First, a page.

Apple is about to replace the iOS IDFA tracking system with the new App Tracking Transparency feature which will allow iPhone users to opt-out of tracking across third-party apps and websites. And out of all the digital advertisers, Facebook has been very vehemently against the new ATT privacy update. Therefore, to fully understand the reasons behind the strong objection, CNBC spoke to several former Facebook employees who explained why the company is making “such a loud fuss about Apple’s upcoming change.”
Currently, Apple uses the IDFA tracking system which allows a non-personally-identifiable code to every iPhone. Digital advertisers use the IDFA codes to track users’ online activity to run targeted ads. But, IDFA is also manipulated to gain users’ information via invasive means, inherently putting their privacy and safety at risk. Therefore, Apple is taking the lead in protecting users’ privacy by giving them control of their data and how advertisers use it.
The upcoming ATT feature will damage Facebook’s targetted marketing and audience network systems
The report details that Facebook’s advertising system and audience network heavily depend on the iPhone IDFA codes and without it, the company will not be able to provide conversion metrics to advertisers and eventually, lose a lot of money.
Most critically at stake for Facebook is what’s known as view-through conversions. This metric is used by ad-tech companies to measure how many users saw an ad, did not immediately click on it, but later made a purchase related to that ad.
Think of view-through conversions like this: You’re tapping through your Instagram stories and you see an ad for a pair of jeans. You don’t tap the bottom of the ad for more information because you’re busy checking out what your friends are up to, but the jeans were cute. A few days later, you go on Google, search for the jeans you saw on Instagram and buy them.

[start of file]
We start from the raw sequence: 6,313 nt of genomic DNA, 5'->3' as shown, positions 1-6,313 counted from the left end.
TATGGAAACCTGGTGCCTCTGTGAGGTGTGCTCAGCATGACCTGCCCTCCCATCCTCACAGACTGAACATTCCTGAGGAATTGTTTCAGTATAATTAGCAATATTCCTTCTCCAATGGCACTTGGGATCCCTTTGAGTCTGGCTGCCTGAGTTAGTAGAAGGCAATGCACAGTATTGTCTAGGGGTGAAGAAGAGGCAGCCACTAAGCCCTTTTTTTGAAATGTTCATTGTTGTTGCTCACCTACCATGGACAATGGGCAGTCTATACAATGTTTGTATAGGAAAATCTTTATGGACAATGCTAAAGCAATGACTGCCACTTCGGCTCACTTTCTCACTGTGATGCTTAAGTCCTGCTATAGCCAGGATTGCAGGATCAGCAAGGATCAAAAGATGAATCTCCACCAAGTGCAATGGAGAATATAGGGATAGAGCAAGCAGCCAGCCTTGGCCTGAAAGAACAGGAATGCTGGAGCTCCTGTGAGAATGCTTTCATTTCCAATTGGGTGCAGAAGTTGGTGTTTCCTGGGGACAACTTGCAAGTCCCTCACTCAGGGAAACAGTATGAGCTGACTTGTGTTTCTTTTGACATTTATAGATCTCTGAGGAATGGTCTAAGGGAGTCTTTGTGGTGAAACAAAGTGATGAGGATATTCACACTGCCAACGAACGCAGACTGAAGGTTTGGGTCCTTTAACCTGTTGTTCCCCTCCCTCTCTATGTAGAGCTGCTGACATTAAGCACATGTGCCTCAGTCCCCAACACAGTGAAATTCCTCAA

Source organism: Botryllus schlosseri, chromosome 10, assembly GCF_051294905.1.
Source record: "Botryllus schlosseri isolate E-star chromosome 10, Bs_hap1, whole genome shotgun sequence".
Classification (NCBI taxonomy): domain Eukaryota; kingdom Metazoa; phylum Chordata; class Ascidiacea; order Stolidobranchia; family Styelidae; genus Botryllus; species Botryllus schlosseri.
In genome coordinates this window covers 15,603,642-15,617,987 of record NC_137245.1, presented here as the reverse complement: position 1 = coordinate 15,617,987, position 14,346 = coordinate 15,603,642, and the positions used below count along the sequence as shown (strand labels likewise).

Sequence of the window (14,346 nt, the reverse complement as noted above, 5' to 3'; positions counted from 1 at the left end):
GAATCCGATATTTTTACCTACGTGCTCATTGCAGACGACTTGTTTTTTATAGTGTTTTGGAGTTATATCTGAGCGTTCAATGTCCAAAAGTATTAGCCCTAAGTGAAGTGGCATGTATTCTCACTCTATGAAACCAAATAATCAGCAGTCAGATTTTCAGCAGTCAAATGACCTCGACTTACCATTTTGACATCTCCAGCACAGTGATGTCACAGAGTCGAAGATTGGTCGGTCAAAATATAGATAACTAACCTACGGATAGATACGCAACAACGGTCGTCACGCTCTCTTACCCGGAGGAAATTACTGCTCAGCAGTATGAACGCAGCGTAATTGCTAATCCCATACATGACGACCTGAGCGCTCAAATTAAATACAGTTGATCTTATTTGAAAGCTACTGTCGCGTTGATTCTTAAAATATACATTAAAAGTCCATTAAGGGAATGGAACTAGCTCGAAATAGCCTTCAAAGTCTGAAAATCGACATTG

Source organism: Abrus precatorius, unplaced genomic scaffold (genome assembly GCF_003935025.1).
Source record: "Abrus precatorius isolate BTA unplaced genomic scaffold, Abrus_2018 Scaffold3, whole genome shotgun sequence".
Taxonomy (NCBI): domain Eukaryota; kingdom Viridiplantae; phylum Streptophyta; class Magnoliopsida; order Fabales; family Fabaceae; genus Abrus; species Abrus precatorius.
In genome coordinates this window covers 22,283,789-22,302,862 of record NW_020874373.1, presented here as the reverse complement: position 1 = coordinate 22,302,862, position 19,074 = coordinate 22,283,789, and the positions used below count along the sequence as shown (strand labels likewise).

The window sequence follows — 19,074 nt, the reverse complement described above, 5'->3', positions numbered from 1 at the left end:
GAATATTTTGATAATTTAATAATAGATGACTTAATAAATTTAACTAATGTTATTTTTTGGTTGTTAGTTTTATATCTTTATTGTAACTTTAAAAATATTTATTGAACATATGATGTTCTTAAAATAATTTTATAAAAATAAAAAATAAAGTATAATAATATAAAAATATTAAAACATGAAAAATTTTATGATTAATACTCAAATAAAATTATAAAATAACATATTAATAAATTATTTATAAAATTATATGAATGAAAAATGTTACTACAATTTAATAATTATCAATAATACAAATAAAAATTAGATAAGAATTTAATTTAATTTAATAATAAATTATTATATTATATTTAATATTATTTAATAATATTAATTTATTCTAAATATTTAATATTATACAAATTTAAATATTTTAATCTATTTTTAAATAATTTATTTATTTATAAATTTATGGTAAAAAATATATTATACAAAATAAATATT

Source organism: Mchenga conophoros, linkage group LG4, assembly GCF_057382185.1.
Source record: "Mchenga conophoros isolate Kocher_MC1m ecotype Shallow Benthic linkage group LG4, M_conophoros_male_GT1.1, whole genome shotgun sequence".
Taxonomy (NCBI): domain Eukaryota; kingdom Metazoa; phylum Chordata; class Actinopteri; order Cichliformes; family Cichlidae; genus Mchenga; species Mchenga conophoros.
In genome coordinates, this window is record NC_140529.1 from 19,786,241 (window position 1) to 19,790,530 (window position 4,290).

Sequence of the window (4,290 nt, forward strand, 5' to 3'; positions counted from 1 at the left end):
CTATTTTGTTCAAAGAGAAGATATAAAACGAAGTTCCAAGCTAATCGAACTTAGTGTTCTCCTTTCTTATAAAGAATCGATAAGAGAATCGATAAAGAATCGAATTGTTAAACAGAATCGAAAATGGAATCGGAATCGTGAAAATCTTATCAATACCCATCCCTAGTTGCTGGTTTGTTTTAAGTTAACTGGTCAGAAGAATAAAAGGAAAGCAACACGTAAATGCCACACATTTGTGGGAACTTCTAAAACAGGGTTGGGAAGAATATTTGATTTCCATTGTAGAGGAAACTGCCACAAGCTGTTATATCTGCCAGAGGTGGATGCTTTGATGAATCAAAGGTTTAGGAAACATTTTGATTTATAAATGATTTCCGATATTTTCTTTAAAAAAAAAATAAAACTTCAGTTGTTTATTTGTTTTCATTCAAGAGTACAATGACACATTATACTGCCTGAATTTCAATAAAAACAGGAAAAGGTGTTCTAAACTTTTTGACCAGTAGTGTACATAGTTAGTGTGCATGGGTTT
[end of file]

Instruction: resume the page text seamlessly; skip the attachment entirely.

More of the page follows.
After the purchase is made, the retailer records the IDFA of the user who bought the jeans and shares it with Facebook, which can determine whether the IDFA matches with a user who saw an ad for the jeans. This shows the retailer that their Facebook ad worked.
In its ad campaign against Apple’s ATT privacy update, Facebook claimed that the new changes will hurt small developers’ earnings via targetted ads. But, Henry Love, a former employee on Facebook’s small business team said that some small businesses will not even notice the change.
“If you talked to any restaurant owner anywhere and asked them what IDFA is, I don’t think any of them would know what that is. It’s affecting Facebook at scale. Not the small business owners.”
Among the few “small business owners” who might feel the effects of the IDFA change are start-ups backed by venture capital money who have hired professionals with the skills to target users with sniper precision.
“The only people targeting across mobile, web and Facebook Audience Network, they’re not really small businesses. They’re sophisticated, VC-backed startups. They’re not your typical SMB.”